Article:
The clarinet
The piano
The violin
The flute
This is the Clarinet Concerto, best-known probably for its 'classically' mellifluous slow movement. One wonders what Mozart might subsequently have made of the saxophone, had he lived to hear it!
Well, we didn't give this away earlier ... but here's Beethoven back yet again, for a 3rd entry in the Top Ten. Anyone suspecting that 'classical music' as such tends to be dominated by 'dead white male Germans' is probably right ~ though let's not discriminate on demographic grounds, but rather, applaud their work on its undoubted and enduring merit.
And it's another concerto, this time for the Piano: his Opus 73 in E♭ major, The Emperor (not his own original title for it, apparently; though one could quite have understood had he coined it himself).
How many other piano concertos had he written before producing this one?
Yes, the Emperor was his no.5 (along with the Fifth Symphony ~ 'da-da-da - DAAH' etc. ~ which, perhaps surprisingly, was not any one of the three Beethoven top-10 works). The young Mozart had produced many more than this, and very lovely many of them are too (the B♭ K.450 is a truly under-recognised classic: try it!); but Beethoven was getting into a completely higher musical gear, striding almost audibly across from the Galant into the fullblown Romantic style
Two of the top three spots are reserved for that colossus of 20th-century British music, Ralph Vaughan Williams. We may approach this next work of his through a parallel with Benjamin Britten, a generation or so later: Britten shared a birthday (on the feast-day of Saint Cecilia, patroness of music ~ which could hardly be more indicative or auspicious) with the earlier composer Henry Purcell, and he (Britten) drew his own influences and inspirations both from such early British music and also from traditional folksongs that were still being sung in his own lifetime. 'RVW' had in many salient ways done the same.
In 1910 VW produced one of his major works which, from its presence in this list, has obviously found a popular resonance over the intervening century, even with all that period's other musical innovation and historical ups-&-downs. It openly drew its inspiration from an earlier composer, as its title acknowledges: Fantasia on a Theme by ... (?)
Orlando Gibbons
Thomas Tallis
Thomas Weelkes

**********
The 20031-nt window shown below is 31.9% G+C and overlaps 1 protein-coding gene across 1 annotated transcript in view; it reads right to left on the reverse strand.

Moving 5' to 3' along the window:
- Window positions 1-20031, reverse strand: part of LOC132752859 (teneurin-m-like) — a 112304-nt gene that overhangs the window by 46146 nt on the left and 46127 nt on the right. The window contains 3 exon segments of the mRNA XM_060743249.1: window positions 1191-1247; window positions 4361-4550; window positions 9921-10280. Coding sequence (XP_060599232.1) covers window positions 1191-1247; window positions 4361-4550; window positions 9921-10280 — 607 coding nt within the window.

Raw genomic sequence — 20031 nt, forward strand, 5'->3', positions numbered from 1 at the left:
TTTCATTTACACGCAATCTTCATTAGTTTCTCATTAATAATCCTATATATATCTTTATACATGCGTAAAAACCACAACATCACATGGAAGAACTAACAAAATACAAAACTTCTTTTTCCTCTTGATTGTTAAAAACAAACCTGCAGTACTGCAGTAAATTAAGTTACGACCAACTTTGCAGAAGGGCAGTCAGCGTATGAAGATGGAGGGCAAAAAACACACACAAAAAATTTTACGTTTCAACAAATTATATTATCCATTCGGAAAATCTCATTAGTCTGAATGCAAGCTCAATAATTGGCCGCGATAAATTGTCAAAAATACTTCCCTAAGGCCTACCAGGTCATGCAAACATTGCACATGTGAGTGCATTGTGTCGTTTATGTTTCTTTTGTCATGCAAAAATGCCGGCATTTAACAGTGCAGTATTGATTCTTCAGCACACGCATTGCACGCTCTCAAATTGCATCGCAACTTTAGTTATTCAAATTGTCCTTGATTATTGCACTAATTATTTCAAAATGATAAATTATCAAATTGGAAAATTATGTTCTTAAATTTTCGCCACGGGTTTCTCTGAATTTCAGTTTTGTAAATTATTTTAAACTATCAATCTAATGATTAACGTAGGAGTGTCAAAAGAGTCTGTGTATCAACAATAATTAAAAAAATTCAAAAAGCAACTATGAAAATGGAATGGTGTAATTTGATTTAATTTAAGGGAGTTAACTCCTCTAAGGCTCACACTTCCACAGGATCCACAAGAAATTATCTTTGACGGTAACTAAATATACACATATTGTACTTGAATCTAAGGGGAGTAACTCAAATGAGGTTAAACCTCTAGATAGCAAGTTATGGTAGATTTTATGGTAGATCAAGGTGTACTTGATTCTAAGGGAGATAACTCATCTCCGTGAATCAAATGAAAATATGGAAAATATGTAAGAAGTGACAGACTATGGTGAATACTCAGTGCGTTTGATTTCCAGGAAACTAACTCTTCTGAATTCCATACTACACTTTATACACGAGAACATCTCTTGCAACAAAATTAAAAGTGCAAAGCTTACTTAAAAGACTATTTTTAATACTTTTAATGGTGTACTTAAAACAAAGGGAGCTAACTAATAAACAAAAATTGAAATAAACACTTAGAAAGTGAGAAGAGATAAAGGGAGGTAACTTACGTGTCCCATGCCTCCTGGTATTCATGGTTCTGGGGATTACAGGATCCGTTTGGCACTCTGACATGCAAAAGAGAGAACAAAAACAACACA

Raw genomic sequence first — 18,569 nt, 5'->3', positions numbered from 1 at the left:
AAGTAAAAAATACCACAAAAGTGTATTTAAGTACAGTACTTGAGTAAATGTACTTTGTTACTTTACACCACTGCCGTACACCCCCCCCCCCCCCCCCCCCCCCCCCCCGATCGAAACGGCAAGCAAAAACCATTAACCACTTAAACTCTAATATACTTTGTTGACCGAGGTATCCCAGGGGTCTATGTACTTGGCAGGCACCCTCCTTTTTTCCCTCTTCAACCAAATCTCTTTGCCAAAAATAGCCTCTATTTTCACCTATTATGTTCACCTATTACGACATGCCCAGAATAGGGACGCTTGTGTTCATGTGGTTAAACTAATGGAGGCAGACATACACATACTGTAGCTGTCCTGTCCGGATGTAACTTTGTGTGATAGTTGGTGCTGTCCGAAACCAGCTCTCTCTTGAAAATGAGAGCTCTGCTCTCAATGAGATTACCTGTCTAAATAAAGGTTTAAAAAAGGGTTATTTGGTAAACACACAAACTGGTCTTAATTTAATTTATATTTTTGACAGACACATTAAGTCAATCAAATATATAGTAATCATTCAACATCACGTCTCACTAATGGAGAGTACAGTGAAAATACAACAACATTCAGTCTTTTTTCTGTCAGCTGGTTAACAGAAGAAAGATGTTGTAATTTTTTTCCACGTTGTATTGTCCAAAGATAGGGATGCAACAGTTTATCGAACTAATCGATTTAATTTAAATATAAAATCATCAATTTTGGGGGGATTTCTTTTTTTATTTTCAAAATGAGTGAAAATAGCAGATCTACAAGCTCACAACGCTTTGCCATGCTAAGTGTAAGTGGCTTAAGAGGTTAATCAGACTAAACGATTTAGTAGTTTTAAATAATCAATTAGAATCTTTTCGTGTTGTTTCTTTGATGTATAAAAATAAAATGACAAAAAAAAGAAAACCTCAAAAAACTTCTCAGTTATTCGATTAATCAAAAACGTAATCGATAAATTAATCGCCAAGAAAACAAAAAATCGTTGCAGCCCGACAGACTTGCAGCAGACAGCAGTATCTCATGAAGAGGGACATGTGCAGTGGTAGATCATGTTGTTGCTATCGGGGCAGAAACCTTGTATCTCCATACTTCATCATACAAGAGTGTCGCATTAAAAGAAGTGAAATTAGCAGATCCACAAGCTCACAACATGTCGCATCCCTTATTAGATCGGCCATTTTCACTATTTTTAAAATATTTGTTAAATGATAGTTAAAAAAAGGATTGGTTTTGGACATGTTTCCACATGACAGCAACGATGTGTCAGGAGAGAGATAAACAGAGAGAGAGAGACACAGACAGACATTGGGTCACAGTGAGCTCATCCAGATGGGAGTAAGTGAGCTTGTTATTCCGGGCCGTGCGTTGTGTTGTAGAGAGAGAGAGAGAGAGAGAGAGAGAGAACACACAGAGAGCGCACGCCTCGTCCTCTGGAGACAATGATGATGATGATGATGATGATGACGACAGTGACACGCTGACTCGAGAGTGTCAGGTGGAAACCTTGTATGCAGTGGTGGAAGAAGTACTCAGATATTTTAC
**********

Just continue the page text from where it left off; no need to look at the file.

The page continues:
William Byrd
These are each redoubtable and genuine Tudor polyphonists, but Tallis was in this case 'the one'
You might be surprised that the Top Ten appears somehow to have bypassed All Those Russians (actually, they have a fairly plentiful representation not too much further down the ranks): 'wot no Tchaikovsky?', you may have wondered. Perhaps Tchaikovsky's star is temporarily on the wane for some reason.
Anyhow, 'No.2 is No.2' (for reasons you will shortly see) and it is resolutely in the minor mode, in this case of the key of C. One might also have expected the uppermost works all to be in the sunnier, major mode ... but definitely not this one. Rachmaninov's seething Piano Concerto No.2 has an almost visceral and perhaps cathartic appeal for anyone who has found themself in turmoil, privately and/or perhaps in troubled times (such as wartime). Apparently this piece was 'absolute tops' in the previous year's listings.
It was written in 1900 but enjoyed enormous, if somewhat improbable, popularity forty-odd years later when used as the soundtrack for a film about a romance-that-hardly-ever-was ~ between two professional people (each married to someone else) whose paths crossed on a provincial railway station 'somewhere in England' in the shadow of the Second World War.
What was the title of the film?
Ill Met by Moonlight
Brief Encounter
Kiss and Tell
Strange Illusion
You can still visit the station tea-room at Carnforth, where much of this film was shot on location; the music will probably begin to swirl in your mind as you sit there with your rock-bun, or whatever.
Author's note: Don't expect them to serve you tea there after 4 o'clock in the afternoon! We once arrived there on just such a 'nostalgia trip' and were told that teas had finished at four, despite there still being a large and fairly well-stewn pot on the famous counter at about 4.07pm ...
Right, folks, tea-break over (or not ... ) : it's time for No.1, appropriately a centennial track as this Quiz is drafted in 2014. This piece is another of RVW's, a genuine classic evocation of the English landscape, and, as such, a bittersweet reminder of that innocence which was ~ all too imminently ~ to be shattered on the otherwise similar fields of Flanders and elsewhere. It features a solo violin and orchestra. What is the title of the piece?
A Norfolk Rhapsody
Bushes and Briars
The Lark Ascending
Sussex Folk Song Suite
Not for nothing is this work acclaimed as 'soaring' and 'sublime'. Even RVW could not have known that within months, he would be signed up as a medical orderly with the British forces, despite his age (then already in his early 40s) and flat feet. Close exposure to gunfire cannot have helped his hearing, which deteriorated later into his long life so that he had to use aids to be able to follow music and conversations


Author:  Ian Miles